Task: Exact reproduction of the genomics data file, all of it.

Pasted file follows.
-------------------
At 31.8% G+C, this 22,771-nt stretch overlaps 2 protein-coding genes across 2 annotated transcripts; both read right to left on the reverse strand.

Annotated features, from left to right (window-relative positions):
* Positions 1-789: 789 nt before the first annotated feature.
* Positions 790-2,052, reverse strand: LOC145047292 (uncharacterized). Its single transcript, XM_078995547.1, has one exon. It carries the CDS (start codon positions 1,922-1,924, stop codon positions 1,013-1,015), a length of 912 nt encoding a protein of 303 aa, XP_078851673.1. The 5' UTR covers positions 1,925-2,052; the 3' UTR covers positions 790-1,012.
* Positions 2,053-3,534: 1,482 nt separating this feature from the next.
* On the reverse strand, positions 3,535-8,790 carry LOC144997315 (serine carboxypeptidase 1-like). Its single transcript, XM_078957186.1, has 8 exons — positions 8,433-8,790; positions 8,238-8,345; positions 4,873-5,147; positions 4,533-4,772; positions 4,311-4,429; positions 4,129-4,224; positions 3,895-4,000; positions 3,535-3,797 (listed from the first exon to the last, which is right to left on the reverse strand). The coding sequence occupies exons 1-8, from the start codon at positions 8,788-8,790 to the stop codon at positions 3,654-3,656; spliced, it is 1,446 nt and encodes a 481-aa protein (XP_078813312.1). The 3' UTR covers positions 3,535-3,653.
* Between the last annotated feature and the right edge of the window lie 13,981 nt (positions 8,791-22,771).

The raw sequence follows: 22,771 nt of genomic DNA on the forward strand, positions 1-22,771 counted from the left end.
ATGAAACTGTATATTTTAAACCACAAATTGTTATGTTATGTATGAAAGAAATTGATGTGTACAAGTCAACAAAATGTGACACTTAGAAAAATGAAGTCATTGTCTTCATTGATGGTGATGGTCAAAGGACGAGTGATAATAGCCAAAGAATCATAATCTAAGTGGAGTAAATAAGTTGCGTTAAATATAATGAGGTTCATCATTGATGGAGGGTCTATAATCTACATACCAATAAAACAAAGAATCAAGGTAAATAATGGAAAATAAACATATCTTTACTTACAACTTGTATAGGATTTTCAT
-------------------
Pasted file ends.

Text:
At 31.8% G+C, this 22,771-nt stretch overlaps 2 protein-coding genes across 2 annotated transcripts; both read right to left on the reverse strand.

Annotated features, from left to right (window-relative positions):
* Positions 1-789: 789 nt before the first annotated feature.
* Positions 790-2,052, reverse strand: LOC145047292 (uncharacterized). Its single transcript, XM_078995547.1, has one exon. It carries the CDS (start codon positions 1,922-1,924, stop codon positions 1,013-1,015), a length of 912 nt encoding a protein of 303 aa, XP_078851673.1. The 5' UTR covers positions 1,925-2,052; the 3' UTR covers positions 790-1,012.
* Positions 2,053-3,534: 1,482 nt separating this feature from the next.
* On the reverse strand, positions 3,535-8,790 carry LOC144997315 (serine carboxypeptidase 1-like). Its single transcript, XM_078957186.1, has 8 exons — positions 8,433-8,790; positions 8,238-8,345; positions 4,873-5,147; positions 4,533-4,772; positions 4,311-4,429; positions 4,129-4,224; positions 3,895-4,000; positions 3,535-3,797 (listed from the first exon to the last, which is right to left on the reverse strand). The coding sequence occupies exons 1-8, from the start codon at positions 8,788-8,790 to the stop codon at positions 3,654-3,656; spliced, it is 1,446 nt and encodes a 481-aa protein (XP_078813312.1). The 3' UTR covers positions 3,535-3,653.
* Between the last annotated feature and the right edge of the window lie 13,981 nt (positions 8,791-22,771).

The raw sequence follows: 22,771 nt of genomic DNA on the forward strand, positions 1-22,771 counted from the left end.
ATGAAACTGTATATTTTAAACCACAAATTGTTATGTTATGTATGAAAGAAATTGATGTGTACAAGTCAACAAAATGTGACACTTAGAAAAATGAAGTCATTGTCTTCATTGATGGTGATGGTCAAAGGACGAGTGATAATAGCCAAAGAATCATAATCTAAGTGGAGTAAATAAGTTGCGTTAAATATAATGAGGTTCATCATTGATGGAGGGTCTATAATCTACATACCAATAAAACAAAGAATCAAGGTAAATAATGGAAAATAAACATATCTTTACTTACAACTTGTATAGGATTTTCAT